Materials Lesson in the Sculpture Room
Demonstrator: Steve Hans
The sculpture class this year has branched out into areas that I hadn’t even thought about before. We are experimenting with materials I haven’t touched for many years, or have no experience with at all.
I am not planning on taking my career in the specific direction of sculpting, but I have dabbled in the recent past mostly for my own enjoyment and it doesn’t hurt to not only get outside your comfort zone a bit, but also know that you have skills just in case you need them.
We had a visit from Steve, who has many years training and experience with various moulding and casting materials for artists. He demonstrated and explained a lot of materials that we had little exposure to and had not seen in class yet.
First he told us who the suppliers are in case we need to contact them. In Australia they are Gel Chem, Barnes and Solid Solutions.
Steve gave a demonstration of Dental Alga by casting a student’s hand in it. It was later filled with a solid casting material and allowed to set. Dental Alga is safe to use and breaks apart easily so the whole process isn’t too frustrating.
We were told about rigid and flexible moulds. Rigid moulds do not bend and flexible ones can be made of such materials as silicon or rubber and they can allow for undercut to prevent breakage as you pull your piece out of the mould.
There are also single or multi part moulds. The single part moulds (plaque mould) can be silicon and are usually one sided. The multi part moulds use what is called locators so that the parts can be made to line up with each other, a pouring sprew (an access hole for pouring in material) and holes for air to escape to prevent bubbles and air pockets)
Moulds can allow for multiple of original sculptures, they can be made of plaster bandage as well which has cut lines included so they can be pulled apart when set. These are useful when casting body parts.
We had a practical demonstration of how to create a flexible mould in Dental Alginate. It was interesting that it had to be done very quickly as the material sets fast after mixing.
We also saw how the Hydrastone was mixed to go into the hand cast. This material is based on gypsum and comes in a powder which is mixed with water and is very strong once set. It is up to five times stronger than normal plaster.
We learned that a mould that is cast and then smashed off the casting is called a Waste Mould.
We learned that a Ceramic Cavity is the name for casting things such as plates and other crockery and it is also called Slip Casting.
We were reminded that the best way to dry plaster is in the fresh air and not to try to speed up the process with a heater for example, as it will only make it crack.
We were given a demonstration of paint on latex and it was explained how time consuming the application is, requiring many coats to be painted on and drying time between each one. It was also explained that this material is very flexible and only has certain uses.
Steve had examples of how to make up the base, frame etc for a silicon mould and had brought along several previously created versions. He even gave us pricing on materials and drew up diagrams so that it was easy to see the methods and why they were necessary. The need for scales and accurate measuring was emphasised as if your quantities are wrong it will effect setting time or stop the material from setting at all. We were also told about the health risks for materials that were a bit more hazardous.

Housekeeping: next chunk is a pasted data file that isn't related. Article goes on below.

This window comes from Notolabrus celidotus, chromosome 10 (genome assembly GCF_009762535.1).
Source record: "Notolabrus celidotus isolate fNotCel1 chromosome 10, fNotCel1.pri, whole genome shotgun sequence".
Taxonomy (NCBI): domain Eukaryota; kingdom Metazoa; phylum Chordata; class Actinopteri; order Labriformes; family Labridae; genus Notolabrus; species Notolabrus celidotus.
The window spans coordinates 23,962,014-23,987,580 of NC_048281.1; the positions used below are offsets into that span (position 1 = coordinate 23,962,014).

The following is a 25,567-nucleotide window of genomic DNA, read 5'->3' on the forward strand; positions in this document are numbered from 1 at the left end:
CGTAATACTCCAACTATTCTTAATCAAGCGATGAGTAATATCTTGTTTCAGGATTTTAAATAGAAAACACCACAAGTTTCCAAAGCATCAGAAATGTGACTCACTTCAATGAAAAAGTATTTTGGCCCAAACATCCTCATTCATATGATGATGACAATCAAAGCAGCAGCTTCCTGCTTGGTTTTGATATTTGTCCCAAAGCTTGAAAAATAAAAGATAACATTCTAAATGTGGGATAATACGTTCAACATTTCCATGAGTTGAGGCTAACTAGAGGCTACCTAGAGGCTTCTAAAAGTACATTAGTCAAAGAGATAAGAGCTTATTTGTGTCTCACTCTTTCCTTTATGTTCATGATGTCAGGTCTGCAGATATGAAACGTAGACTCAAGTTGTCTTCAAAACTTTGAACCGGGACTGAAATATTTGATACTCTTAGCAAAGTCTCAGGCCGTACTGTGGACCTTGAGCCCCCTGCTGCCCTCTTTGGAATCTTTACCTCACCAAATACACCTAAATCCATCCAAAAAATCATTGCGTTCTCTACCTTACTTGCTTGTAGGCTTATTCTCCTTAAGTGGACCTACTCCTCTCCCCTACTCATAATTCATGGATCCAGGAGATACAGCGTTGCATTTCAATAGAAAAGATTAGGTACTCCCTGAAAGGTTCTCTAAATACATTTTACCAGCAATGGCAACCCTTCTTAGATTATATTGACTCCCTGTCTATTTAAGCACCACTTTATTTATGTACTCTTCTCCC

For much of the casting we were told to keep plenty of paper towel handy as keeping the work area clean is very important. Some of the materials set so fast that having an extra person to help is also very important.
We were told about the difference between Condensation Based and Platinum Based casting materials. Apart from the cost. They are:
Tin Based: Shrinkage is 1-5% so can shrink from 10-50mm per metre of cast, cures over most bases, shorter mould life, if you use more cat list you get a faster cure, less and you get a slower cure, approx. $50 per kilo
Platinum Based: Shrinkage of less than .5% which is less than 1mm per metre of cast, affected by substrate especially won’t cast over rubber, latex, epoxy, shellac and some paints, longer life mould, cure faster in heat and slower in cold, approx. $70 per kilo
We were shown examples of objects in resin. Many objects can be preserved for display using this method. (even leaves) We had a practical demonstration of how to mix and pour the resin. It was pointed out that there is a lot of work done after the resin is pulled out of the cast. To get a professional finish cutting and polishing is involved.
Other materials covered were Polyurethane which can take special colours to make the casts more exciting to look at. Clean Clay which is good for modelling as it isn’t as dry as most other clays once set, Scalpie which can be dried in an oven and is good for modelling and sculpting and a “Wound Kit” which anyone who likes special effects would love as it creates the most horrible looking special effects wounds for the human body.
The session was quite intense with information and went overtime but Steve was very informative and entertaining so I enjoyed the lesson and demonstration very much. I have more detailed notes in my journal for future reference including diagrams, so if I need the information it’s there ready to go.